Coronavirus leads to wave of new boat sales in Southwest Florida
Fort Myers News-Press
Despite much of the economy still suffering, boat dealers are riding the coronavirus wave and yielding high sales this summer.
After initially dipping at the onset of the pandemic, nationwide new boat sales spiked in May, with a 59% increase from April and 9% increase from pre-pandemic levels, according to data from the National Marine Manufacturers Association representing wholesale shipment numbers.
The increase in May resulted in the highest total sales of any May in a decade, according to the data.
June data indicates this momentum will continue with outboard engine sales up an average 28% from pre-pandemic levels. This suggests that manufacturing has picked up with dealers placing more orders, according to a statement from the association regarding the data.
John-Michael Donahue, the communications director with the association, attributed the high sales numbers to customers urgently looking for forms of recreation.
After many other options were eliminated amid the pandemic, he said that people are clamoring for outdoor time with loved ones that is safe, exciting and allows them to follow social distancing guidelines.
“Traditional vacations are cancelled,” he said. “There are no sports leagues or kids’ summer camps. People are turning to boating because it is something you can do safely and responsibly while conforming with all social distancing requirements … We see more people gravitating toward it because it’s going to keep their family safe and healthy.
“We expect to see these sales continue and more and more people flocking to outdoor recreational activities like boating because of the new world we’re living in,” he added.
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Southwest Florida boat dealers have ‘busy summer’ amid pandemic
Family-owned boat dealer Naples Boat Mart has had a “busy summer” due to the pandemic.
While declining to provide exact figures for the upticks, Philip Osborne, the vice president of Naples Boat Mart, said the dealership’s overall activity level has been up over prior years and has seen a “marked increase.”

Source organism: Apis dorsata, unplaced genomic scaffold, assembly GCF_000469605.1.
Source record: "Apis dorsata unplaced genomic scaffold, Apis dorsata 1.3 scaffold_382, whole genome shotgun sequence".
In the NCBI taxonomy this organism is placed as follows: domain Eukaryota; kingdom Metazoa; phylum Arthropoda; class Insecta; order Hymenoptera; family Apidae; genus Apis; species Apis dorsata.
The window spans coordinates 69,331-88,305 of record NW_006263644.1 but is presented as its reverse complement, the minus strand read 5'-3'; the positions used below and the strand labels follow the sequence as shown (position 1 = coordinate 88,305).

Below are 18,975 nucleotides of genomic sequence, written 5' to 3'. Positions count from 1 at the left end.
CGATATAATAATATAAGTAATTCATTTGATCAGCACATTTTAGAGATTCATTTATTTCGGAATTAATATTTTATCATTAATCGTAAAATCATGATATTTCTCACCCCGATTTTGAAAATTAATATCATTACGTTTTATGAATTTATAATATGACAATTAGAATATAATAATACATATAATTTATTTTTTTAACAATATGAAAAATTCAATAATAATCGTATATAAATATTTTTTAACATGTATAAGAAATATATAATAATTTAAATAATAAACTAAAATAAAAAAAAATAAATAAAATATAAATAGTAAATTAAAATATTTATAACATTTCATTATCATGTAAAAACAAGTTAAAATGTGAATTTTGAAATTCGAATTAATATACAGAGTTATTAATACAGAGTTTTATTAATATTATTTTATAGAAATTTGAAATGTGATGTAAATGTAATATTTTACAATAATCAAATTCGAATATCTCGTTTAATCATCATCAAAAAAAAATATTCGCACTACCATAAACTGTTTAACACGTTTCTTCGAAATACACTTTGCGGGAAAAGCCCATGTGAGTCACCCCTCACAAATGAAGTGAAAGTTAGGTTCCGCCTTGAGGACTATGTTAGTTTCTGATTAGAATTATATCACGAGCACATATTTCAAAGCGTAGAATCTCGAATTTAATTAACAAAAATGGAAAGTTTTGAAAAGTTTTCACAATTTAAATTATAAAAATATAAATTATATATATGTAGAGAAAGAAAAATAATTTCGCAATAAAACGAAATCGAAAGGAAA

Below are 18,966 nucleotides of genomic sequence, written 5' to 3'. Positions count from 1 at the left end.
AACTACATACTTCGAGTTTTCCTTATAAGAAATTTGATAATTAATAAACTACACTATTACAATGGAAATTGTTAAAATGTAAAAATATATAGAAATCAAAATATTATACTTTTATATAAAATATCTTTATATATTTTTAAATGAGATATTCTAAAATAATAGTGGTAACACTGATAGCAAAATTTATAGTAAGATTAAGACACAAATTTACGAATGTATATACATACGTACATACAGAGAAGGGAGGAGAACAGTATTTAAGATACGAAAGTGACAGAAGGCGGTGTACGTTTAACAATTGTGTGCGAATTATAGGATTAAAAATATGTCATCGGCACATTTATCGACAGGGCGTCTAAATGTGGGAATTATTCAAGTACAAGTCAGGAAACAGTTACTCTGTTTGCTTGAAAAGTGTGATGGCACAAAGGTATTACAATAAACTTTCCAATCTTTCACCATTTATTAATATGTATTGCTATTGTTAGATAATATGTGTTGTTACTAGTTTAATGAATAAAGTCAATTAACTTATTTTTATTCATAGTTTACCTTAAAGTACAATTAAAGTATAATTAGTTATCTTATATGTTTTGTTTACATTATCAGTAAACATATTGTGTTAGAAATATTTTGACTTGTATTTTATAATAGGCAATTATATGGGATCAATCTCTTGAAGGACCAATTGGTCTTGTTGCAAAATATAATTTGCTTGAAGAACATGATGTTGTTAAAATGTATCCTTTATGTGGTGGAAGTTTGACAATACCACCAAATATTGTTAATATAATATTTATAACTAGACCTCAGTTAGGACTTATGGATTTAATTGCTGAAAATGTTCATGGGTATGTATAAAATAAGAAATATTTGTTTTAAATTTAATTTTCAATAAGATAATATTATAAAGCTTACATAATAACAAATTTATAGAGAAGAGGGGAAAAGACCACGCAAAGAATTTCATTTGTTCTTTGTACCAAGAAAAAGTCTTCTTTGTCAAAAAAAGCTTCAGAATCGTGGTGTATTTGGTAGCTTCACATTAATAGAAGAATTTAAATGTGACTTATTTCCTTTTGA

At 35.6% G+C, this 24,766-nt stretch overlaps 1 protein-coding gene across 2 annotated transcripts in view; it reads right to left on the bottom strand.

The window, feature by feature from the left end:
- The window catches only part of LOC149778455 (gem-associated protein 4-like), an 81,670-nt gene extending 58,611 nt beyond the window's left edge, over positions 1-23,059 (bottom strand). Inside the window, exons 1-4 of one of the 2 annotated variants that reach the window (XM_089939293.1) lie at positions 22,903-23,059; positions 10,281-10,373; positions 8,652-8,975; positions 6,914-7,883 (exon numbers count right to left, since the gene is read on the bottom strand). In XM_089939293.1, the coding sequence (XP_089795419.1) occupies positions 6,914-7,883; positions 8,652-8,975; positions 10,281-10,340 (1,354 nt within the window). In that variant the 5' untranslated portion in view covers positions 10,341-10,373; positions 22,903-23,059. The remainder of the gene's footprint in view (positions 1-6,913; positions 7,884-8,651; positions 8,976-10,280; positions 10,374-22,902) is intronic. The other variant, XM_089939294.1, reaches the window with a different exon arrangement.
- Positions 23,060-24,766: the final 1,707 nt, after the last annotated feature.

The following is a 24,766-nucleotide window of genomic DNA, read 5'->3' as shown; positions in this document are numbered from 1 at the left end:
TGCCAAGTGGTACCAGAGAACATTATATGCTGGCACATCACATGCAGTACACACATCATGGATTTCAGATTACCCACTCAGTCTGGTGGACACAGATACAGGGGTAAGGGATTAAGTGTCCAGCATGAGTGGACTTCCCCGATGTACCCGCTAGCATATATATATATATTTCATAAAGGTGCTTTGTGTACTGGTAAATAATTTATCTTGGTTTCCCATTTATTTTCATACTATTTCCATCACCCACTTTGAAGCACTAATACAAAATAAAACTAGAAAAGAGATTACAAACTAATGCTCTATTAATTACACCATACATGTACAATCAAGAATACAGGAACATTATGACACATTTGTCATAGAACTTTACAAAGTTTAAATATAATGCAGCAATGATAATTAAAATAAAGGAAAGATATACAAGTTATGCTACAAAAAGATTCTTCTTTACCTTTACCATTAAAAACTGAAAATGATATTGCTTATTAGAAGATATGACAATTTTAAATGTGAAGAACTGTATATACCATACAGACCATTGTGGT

“I think that being able to spend time with family and loved ones on the water is definitely the key motivating factor for that increase,” he said. “I think the opportunity to be on the water represents freedom that people can’t find many other places.”
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He also mentioned that boating has been a great way for individuals to get away from all of the chaos, confusion and uncertainty caused by the pandemic.
“There’s points where it’s just you and nature and that’s a great opportunity to unplug from the overwhelming amount of stimulus, media and connectivity that all of us are faced with on a daily basis,” he said.
And it’s not just boating enthusiasts who are buying. Osborne said part of the sales increase has been driven by people who are either boating for the first time or the first time in several years.
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“When you look at the options for recreation right now, they probably were not going to take that big family trip that they had planned for the summer … and some folks who were traditionally going on cruises probably bagged that idea,” he said. “And so, they’re looking for other ways to recreate and do it in a way that supports CDC guidelines and allows them to feel safe.”
Tom Hansen, president of marine industry dealership The Boat House, saw much of the same activity as Osborne, with sales initially slowing significantly and then spiking from mid-April through current days.
“We’ve been super busy,” he said. “We’ve definitely had a significant uptick in our business over what would normally be this time of year.”
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He said that typically in May and June, boat sales in the seasonal Southwest Florida region slow down, but that didn’t occur this year.
He said that sales numbers for The Boat House, which has locations in Naples, Cape Coral and Port Charlotte, are somewhere north of 20% above that of the same period last year.
An avid boater, Hansen also noted that the waterways have been extremely busy with many people attempting boating for the first time amid the pandemic.
In April and May, “when everything was closed down,” Hansen said the waterways were as busy as they normally would be on a holiday.
Inventory dips amid high demand from boaters
As a result of all the new buyers, Hansen said his inventory levels are “probably the lowest they’ve ever been.”
Inventory could become an issue as dealerships like the The Boat House are selling products fast.
He said his inventory is around 20 to 30% less than it was last year.
“We’re struggling to get boats,” he said. “To keep it going, we have to have boats to sell. What I’m seeing in talking with other dealers in this area, we are all struggling to get boats.”
He stated that many manufacturers were shut down for weeks near the beginning of the pandemic, putting them in the difficult circumstance of being bombarded with new orders right after losing significant production time.
“I think the interest will continue, but it will be hard to do it when there’s nothing to deliver to customers,” he said.
Reach Andrew Wigdor at [email protected] and on Twitter @andrew_wigdor
This content was originally published here.